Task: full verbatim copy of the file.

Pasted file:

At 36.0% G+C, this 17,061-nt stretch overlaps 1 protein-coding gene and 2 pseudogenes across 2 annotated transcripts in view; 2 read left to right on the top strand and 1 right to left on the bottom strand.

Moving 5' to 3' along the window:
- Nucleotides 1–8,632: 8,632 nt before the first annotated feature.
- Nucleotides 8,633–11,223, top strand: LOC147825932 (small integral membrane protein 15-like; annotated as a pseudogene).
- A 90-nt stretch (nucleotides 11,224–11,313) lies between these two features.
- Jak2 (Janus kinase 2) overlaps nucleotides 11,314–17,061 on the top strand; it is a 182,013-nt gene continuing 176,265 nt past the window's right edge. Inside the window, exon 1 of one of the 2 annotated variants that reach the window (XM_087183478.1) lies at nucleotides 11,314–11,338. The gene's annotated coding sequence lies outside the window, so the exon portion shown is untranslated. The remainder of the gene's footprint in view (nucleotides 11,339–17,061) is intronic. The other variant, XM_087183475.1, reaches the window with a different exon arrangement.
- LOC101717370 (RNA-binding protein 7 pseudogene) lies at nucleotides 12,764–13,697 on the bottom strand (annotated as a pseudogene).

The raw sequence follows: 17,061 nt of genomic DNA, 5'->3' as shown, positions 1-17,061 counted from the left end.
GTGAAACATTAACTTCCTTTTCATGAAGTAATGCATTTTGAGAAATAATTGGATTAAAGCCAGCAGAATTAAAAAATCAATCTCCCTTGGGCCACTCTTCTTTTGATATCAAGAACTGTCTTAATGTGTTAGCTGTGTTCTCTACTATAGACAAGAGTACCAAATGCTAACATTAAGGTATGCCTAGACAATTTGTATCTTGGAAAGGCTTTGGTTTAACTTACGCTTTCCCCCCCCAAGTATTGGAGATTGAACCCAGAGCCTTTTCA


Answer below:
At 36.0% G+C, this 17,061-nt stretch overlaps 1 protein-coding gene and 2 pseudogenes across 2 annotated transcripts in view; 2 read left to right on the top strand and 1 right to left on the bottom strand.

Moving 5' to 3' along the window:
- Nucleotides 1–8,632: 8,632 nt before the first annotated feature.
- Nucleotides 8,633–11,223, top strand: LOC147825932 (small integral membrane protein 15-like; annotated as a pseudogene).
- A 90-nt stretch (nucleotides 11,224–11,313) lies between these two features.
- Jak2 (Janus kinase 2) overlaps nucleotides 11,314–17,061 on the top strand; it is a 182,013-nt gene continuing 176,265 nt past the window's right edge. Inside the window, exon 1 of one of the 2 annotated variants that reach the window (XM_087183478.1) lies at nucleotides 11,314–11,338. The gene's annotated coding sequence lies outside the window, so the exon portion shown is untranslated. The remainder of the gene's footprint in view (nucleotides 11,339–17,061) is intronic. The other variant, XM_087183475.1, reaches the window with a different exon arrangement.
- LOC101717370 (RNA-binding protein 7 pseudogene) lies at nucleotides 12,764–13,697 on the bottom strand (annotated as a pseudogene).

The raw sequence follows: 17,061 nt of genomic DNA, 5'->3' as shown, positions 1-17,061 counted from the left end.
GTGAAACATTAACTTCCTTTTCATGAAGTAATGCATTTTGAGAAATAATTGGATTAAAGCCAGCAGAATTAAAAAATCAATCTCCCTTGGGCCACTCTTCTTTTGATATCAAGAACTGTCTTAATGTGTTAGCTGTGTTCTCTACTATAGACAAGAGTACCAAATGCTAACATTAAGGTATGCCTAGACAATTTGTATCTTGGAAAGGCTTTGGTTTAACTTACGCTTTCCCCCCCCAAGTATTGGAGATTGAACCCAGAGCCTTTTCA